Naco Es Chido goes heavy metal by placing a real-life band at the center of a fictional mockumentary; it's something like Anvil! The Story of Anvil by way of Exit Through the Gift Shop. Directed by Sergio Arau, the man behind the sharp 2004 satire A Day Without a Mexican, the film opens with the discovery of lost recordings by 1980s rock en Español band Botellita de Jeréz. Using archival footage and mock interviews with Mexican celebrities including author Laura Esquivel, Naco Es Chido spins the tall tale of the band's rise, career-ending fist fight, and requisite cash-in reunion. In the real world, Botellita de Jeréz is the 1980s rock band in which Arau got his start under the stage name Uyuyuy.
Members of Botellita de Jeréz formed the band in Mexico City in 1982. They were the masters of guacarock, a tongue-in-cheek name for the blend of traditional Mexican folk, rock 'n' roll, and smart-assery they arguably invented. Following a string of albums into the early '90s, the group disbanded in a far less spectacular fashion than the film suggests.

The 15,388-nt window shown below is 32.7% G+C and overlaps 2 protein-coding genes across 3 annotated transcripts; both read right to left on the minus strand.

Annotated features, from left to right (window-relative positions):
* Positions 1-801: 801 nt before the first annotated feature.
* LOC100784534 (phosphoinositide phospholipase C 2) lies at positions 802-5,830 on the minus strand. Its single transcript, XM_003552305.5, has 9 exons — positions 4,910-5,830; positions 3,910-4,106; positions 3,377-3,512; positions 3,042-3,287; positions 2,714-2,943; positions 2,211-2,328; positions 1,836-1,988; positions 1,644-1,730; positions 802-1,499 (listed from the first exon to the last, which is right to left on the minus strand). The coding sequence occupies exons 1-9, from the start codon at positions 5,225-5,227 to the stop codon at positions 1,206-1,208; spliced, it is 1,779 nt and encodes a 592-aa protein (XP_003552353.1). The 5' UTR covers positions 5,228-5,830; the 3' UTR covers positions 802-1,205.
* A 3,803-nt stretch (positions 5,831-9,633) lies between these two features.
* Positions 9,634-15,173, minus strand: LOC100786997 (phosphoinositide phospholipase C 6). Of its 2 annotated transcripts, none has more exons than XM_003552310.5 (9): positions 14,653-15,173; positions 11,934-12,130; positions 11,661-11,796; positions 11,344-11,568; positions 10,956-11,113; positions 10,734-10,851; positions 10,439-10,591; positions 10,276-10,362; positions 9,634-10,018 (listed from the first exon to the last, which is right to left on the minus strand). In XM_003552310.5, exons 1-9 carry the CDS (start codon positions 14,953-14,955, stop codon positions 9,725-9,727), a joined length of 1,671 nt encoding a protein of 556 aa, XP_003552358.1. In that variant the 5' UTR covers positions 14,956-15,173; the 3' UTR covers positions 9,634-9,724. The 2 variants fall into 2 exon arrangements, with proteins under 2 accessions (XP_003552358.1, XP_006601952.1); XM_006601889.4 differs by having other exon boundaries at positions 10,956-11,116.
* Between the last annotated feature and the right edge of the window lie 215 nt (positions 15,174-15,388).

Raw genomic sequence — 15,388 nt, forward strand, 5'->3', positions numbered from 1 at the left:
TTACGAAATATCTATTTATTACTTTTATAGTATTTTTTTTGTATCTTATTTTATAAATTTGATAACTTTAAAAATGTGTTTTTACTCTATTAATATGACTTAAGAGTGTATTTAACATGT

The band has since reformed with the original lineup, and Naco Es Chido indicates that its members are still up to their old irreverent tricks. The film is a frenzied blurring of fact and fiction, fueled by rock en Español, a mischievous spirit, and the restless thrum of Mexico City.
Naco Es Chido starts at 7:30 p.m. Wednesday (Aug. 31) at Artists' Television Access; admission is $7.